Green Power Challenge Winner: Penn, Again

The University of Pennsylvania once again came out on top in the U.S. Environmental Protection Agency’s 2012 Green College University Green Power Challenge. It’s the fifth time in as many years that the school has won the prize for buying more energy from renewable resources then any other university in the nation. The school had some tough competition, though, particularly from its nearby rival schools.

Of the 73 universities participating in the challenge, 17 were in Pennsylvania, more than any other state represented. The Penn stood out from other schools across the country by purchasing more than 200 million kilowatt hours (kWh) of green power, nearly half (48 percent) of its total power purchases.  By doing so, the school was able to avoiding greenhouse gas emissions of approximately 27,000 passenger vehicles.

Green Power Challenge, University of Pennsylvania

image via University of Pennsylvania

“By purchasing green power from renewable sources, these 17 Pennsylvania institutions are spurring the development of the nation’s green power market and reducing harmful air pollution,” EPA’s mid-Atlantic Regional Administrator Shawn M. Garvin, said in a statement. “Their commitment to renewable energy, especially at the University of Pennsylvania, is contributing to the growth in green jobs and a green economy.”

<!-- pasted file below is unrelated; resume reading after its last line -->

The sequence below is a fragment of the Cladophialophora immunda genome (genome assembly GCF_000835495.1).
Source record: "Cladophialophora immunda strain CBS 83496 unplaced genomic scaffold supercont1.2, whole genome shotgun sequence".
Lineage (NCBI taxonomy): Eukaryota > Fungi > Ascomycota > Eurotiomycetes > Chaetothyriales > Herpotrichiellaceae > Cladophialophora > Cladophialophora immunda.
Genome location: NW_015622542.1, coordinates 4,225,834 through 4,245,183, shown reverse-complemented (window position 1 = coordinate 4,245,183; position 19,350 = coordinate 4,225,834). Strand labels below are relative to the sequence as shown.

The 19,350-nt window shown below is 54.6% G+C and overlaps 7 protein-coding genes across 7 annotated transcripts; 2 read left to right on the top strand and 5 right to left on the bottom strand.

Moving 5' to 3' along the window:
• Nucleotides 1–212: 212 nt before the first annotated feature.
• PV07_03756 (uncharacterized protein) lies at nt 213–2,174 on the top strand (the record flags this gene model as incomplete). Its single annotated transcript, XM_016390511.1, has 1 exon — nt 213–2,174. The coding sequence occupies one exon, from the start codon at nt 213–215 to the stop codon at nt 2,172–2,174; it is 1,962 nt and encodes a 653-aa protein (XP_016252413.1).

The EPA tracked  green power usage by participating college campuses throughout the school year. The Green Power Challenge is open to all U.S. colleges, universities and conferences. In addition to focusing on the green energy habits of universities, the EPA recently began a community challenge encouraging cities and villages to buy renewable power from sources like solar, wind, geothermal, biomass, biogas and low-impact hydropower.

The EPA’s goal with its community program had been to boost clean energy usage to 1.8 billion kilowatt hours combined annually. The participating communities far exceeded those initial expectations, using 3.3 billion kilowatt hours of clean energy per year.

Kristy Hessman is a writer and native Oregonian who currently resides in California. Before starting her own company, she worked as a reporter covering business and politics for daily newspapers and The Associated Press.